Pimping Nagios/Icinga e-mail notifications
When Nagios sends out notification e-mails regarding failing or misbehaving hosts and services, the format and the content of the message are not hard-wired in the Nagios source code. Instead Nagios uses two command objects, one for host (connectivity) related and one for service related notifications.
The service related command object is by default defined as follows:
# 'notify-service-by-email' command definition
command_line /usr/bin/printf "%b" "***** Nagios *****
\n\nNotification Type: $NOTIFICATIONTYPE$\n\nService: $SERVICEDE
SC$\nHost: $HOSTALIAS$\nAddress: $HOSTADDRESS$\nState: $SERVICES
TATE$\n\nDate/Time: $LONGDATETIME$\n\nAdditional Info:\n\n$SERVI
CEOUTPUT$" | mail -s "** $NOTIFICATIONTYPE$ Service Alert: $HOST
ALIAS$/$SERVICEDESC$ is $SERVICESTATE$ **" $CONTACTEMAIL$
Using external shell tools, namely /usr/bin/printf and a command line e-mail client like mail Nagios sends out service-related information dynamically derived from pre-defined macros. The e-mail bodies generated this way look like this:
***** Nagios *****
Notification Type: <notification type>
Service: <service description>
Host: <host alias>
Address: <ip address>
Additional Info: <plugin output>
Although these e-mails might provide sufficient information to start with, your internal policy for setting host aliases in the Nagios configuration can easily lead to confusion: When monitoring customer systems at censhare it happens quite frequently that these hosts sport two different hostnames: one hostname complies with the customer's naming convention, the second one with our internal one. Our policy is to use the latter as host_name (as this one is prominently used in the web interface), and to set the customer's internal host name as alias.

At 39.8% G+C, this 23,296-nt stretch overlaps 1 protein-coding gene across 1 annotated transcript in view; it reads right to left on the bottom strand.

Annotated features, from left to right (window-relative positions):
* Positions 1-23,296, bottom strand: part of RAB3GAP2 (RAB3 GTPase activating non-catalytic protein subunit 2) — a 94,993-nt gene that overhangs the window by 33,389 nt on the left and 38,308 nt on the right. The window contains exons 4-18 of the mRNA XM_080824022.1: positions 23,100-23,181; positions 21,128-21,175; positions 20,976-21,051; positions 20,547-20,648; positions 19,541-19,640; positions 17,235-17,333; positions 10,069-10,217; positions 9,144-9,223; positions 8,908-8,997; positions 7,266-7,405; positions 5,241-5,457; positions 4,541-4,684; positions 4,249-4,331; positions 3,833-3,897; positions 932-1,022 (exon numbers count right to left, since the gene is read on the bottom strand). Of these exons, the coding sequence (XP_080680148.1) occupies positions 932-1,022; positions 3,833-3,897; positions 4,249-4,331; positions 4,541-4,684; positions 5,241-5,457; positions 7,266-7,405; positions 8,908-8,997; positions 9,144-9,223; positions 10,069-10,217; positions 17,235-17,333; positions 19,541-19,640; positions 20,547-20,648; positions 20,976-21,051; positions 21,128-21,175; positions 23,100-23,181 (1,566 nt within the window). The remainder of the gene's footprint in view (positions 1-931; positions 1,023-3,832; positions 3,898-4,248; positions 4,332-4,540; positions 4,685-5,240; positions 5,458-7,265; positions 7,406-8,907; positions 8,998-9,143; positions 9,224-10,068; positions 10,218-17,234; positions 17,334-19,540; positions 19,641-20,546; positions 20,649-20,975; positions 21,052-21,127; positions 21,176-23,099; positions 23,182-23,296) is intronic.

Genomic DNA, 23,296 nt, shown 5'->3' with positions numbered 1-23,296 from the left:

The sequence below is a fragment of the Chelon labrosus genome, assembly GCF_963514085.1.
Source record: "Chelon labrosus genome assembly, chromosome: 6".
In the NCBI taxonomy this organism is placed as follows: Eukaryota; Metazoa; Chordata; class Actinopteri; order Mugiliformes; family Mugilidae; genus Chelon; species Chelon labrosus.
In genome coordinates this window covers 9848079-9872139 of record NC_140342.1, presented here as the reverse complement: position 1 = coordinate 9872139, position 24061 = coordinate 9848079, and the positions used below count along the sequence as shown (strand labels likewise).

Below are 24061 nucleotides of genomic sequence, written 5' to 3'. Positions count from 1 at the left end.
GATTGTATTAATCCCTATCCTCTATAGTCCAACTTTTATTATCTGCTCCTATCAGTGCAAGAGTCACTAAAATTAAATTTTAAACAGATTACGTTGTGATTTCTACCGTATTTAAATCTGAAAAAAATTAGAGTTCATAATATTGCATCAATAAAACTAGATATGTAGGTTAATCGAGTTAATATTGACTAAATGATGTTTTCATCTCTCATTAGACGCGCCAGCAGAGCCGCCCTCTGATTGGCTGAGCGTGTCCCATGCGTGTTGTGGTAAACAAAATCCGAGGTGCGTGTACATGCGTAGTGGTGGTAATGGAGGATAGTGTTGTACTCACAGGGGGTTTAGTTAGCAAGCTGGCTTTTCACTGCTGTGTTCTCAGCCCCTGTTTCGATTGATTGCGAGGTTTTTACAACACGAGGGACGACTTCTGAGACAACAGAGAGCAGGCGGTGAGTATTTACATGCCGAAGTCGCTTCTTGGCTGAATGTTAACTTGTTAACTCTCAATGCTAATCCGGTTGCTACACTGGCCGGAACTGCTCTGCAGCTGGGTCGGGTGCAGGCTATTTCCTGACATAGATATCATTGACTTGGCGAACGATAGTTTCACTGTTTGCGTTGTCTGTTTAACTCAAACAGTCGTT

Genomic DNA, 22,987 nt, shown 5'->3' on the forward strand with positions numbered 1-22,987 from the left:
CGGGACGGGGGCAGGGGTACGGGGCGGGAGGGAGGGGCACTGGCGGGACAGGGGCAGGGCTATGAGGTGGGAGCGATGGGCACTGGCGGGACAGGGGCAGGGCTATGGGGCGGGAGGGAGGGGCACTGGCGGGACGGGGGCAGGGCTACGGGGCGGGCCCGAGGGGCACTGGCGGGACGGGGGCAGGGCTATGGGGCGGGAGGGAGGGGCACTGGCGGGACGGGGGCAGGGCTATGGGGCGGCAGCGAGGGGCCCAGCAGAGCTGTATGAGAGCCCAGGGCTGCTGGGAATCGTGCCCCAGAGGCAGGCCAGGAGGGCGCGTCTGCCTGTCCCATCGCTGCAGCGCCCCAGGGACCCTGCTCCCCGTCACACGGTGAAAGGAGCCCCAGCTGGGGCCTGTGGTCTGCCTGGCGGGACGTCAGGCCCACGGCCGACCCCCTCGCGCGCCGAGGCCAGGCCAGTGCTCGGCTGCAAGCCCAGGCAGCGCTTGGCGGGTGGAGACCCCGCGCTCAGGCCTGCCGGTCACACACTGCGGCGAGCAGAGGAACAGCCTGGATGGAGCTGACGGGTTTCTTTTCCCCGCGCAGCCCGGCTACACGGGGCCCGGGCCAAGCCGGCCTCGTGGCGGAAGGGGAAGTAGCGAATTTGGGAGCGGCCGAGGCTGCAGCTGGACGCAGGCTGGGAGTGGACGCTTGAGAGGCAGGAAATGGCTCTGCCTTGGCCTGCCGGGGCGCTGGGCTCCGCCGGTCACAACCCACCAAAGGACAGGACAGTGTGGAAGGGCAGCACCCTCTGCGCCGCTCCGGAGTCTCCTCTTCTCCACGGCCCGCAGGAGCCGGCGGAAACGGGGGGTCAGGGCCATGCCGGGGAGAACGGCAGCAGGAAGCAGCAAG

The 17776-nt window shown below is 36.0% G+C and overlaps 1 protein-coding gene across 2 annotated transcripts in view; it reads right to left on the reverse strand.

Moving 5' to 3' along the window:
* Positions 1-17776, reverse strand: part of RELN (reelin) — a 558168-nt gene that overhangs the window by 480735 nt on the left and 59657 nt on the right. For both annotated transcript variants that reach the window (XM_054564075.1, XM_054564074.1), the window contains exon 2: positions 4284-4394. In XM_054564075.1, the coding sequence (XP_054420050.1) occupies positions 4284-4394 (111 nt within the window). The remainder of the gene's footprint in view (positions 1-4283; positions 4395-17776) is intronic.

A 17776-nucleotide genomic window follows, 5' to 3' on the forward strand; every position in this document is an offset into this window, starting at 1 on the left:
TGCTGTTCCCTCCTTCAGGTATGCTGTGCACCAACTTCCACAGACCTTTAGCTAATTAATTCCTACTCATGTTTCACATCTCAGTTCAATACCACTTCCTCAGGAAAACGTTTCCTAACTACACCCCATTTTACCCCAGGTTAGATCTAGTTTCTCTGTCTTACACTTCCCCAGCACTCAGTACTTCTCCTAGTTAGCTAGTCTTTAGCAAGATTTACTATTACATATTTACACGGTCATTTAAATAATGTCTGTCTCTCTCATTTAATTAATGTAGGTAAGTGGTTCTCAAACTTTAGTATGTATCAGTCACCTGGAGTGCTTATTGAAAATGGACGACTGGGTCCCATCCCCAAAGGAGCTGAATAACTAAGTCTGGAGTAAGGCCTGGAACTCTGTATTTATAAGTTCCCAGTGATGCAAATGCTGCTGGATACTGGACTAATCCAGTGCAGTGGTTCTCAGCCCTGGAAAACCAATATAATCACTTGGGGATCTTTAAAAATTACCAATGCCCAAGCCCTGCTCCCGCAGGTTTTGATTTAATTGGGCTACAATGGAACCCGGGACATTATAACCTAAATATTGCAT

Now what happened? At times some of us became quite puzzled as Nagios sent e-mails concerning services on hosts with names we could not spot in the Service Detail list on the Nagios web interface. Or we remembered the customer these e-mails related to, but had to look up our internal names for the server in question.
Bad default, in my opinion, but luckily this can be fixed easily: Simply exchange the $HOSTALIAS$ strings in the command definition shown above with the $HOSTNAME$ macro.
But problems remain: When Nagios notifies you about acknowledgments the e-mail generated by the notify-service-by-email command above will neither tell you who acknowledged the problem nor include the comment this person left in the web interface.
Both details can be retrieved through Nagios macros: $SERVICEACKAUTHOR$ and $SERVICEACKCOMMENT$ respectively. But as these are empty in non-acknowledgment context and the command defined above is used in all service related notification contexts, your non-acknowledgment e-mails will contain at least some additional whitespace, or stray comments if you choose to add verbose explanations. Now why not using some ifs and elses to make it nicer? Because conditional clauses don't work, even though the definition above hints to be an ordinary shell command line.
But never say die! In almost the same manner as you can run /usr/bin/printf from a command_line statement, you can run whatever command line program you fancy, e.g. a shell-script. How to do this and how to avoid the pitfalls lurking around I'm going to cover in my next blog.
In her function as Senior System and Support Engineer at censhare Patricia Jung is responsible for system monitoring. She also earns her kudos as Linux and Unix guru and script wizard. Consequently, her blog mainly revolves around system administrator topics and tutorials. You can read Patricia’s micro blog with useful information and tips from her daily work at http://identi.ca/trish.